Operation Hope Brings Christmas Cheer

Operation Hope began 10 years ago in Summit County and just “wrapped up” another year of making Christmas more magical for those in need. This toy, clothing and book drive is headed up by the Christian Center of Park City, or CCPC.

Getting Started

Operation Hope began by serving less than 100 children and operated much like a Sub-for-Santa. Those who wanted to donate would purchase specific things for the tag they were given, IE a toy for a five-year-old girl. Then the gift would be delivered to that specific child. After several years of this method, it was decided that gifts could be more personalized and recipients would feel more independent if they could choose the items that are best for their children.

Operation Hope eventually grew to serve families in both Summit and Wasatch County. Its size in recent years has made it necessary to operate in both places. In Wasatch County, many local organizations help to make these efforts a success. These include Wasatch Community Alliance, Mt. Fellowship Church, Santa’s Helpers and The Church of Jesus Christ of Latter-day Saints. This year, Operation Hope gave to more than 700 children in Wasatch County alone.

Operation Hope Goals

Pete Stroughton, Director of Programs for the CCPC, has been part of the program from the beginning. He stated, “Some of the big goals for Operation Hope are to encourage recipients to get involved, and also to protect their dignity through this process.” The current method lets parents surprise their children on Christmas morning. A children’s playroom is provided while the parents shop. Someone who wants to give back after receiving gifts in the Park City area can choose to volunteer at the Heber City shopping day (and vise-versa).

The entire program is completely free to families in need. It includes education about community resources as well as gift wrapping, snacks for kids during Christmas break and a Christmas dinner. Around 300 volunteers contributed hundreds of man-hours on Friday, December 20 and Saturday, December 21 to prepare and carry out this large-scale service.

To get involved next year, visit https://www.ccofpc.org/operation-hope/

Heber Valley Artisan Cheese held their 2nd annual Ice Sculptures Exhibition this weekend. Several local businesses sponsored the sculptures being displayed. There were also two different ice carving demonstrations. The event was free to the public.

The annual event began last year when Carolee Kohler saw ice sculpting on a Hallmark movie and thought it would be a fun idea for their farm. They are also considering a woodcarving event.

According to Lindsey Strother, social media and events coordinator, each sculpture takes between 1-3 hours to carve. “We contacted Amazing Ice Creations back in November, and we reached out to local companies to sponsor the ice sculptures,” she said. “Yesterday morning around 9 am, they came in a massive truck and dropped them all off for us, and we set them up.”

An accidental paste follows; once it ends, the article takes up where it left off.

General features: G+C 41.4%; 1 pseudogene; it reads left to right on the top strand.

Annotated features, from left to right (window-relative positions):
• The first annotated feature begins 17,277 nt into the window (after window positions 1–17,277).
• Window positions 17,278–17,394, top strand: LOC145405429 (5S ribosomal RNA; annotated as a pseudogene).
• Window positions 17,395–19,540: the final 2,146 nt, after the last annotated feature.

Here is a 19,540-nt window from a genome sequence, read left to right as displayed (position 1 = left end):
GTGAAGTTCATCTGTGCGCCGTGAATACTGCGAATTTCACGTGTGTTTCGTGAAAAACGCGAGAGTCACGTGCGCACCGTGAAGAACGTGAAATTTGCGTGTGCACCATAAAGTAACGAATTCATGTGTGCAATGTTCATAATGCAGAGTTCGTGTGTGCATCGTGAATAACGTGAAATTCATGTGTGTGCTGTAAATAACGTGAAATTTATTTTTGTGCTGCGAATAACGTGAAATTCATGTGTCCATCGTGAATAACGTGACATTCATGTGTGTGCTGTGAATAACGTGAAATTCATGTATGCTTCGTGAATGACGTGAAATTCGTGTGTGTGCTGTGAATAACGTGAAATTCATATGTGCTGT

Along with the ice sculptures, sponsors receive a sign and canopy for the display and social media marketing. The sponsors decide what they want to have sculpted. After the event, they can take the ice sculptures and display them at their businesses. The creations normally last a couple of weeks. Some will be left in the field and can be viewed throughout the week.

The ice this year included Olaf, company logos, animals, and other items. Darron Kingston, the sculptor, has carved ice for over 10 years with his dad. According to Kingston, “I like sculptures that give me a challenge. Here, for example, my favorite was the lumberjack.” One of his favorite past creations was a 9-foot bear.

Grant Kohler, owner of Heber Valley Artisan Cheese, explained, “We decided to do something that was free and something that people could just get out and come and enjoy. Especially this year with Covid, it seems like Januarys are slow months. People are looking for things to be able to get outside and do.” He continued, “Businesses pay in and buy the sculptures, we have them sculpted, and then we just let people come and enjoy them.” Kohler estimated around 3,000 to 4,000 people will stop by the event.

The dairy farm also offers cheese-making classes and tours of their new robotic barn. “The tours are everyday except Sunday,” according to Kohler. “People hayride over, intermingle with the cows, see the barn and amenities, and watch the cows be milked. The cows will literally go get milked on their own.” Tickets for the tours and other events are available on the Heber Valley Artisan Cheese website: https://hebervalleyartisancheese.com/.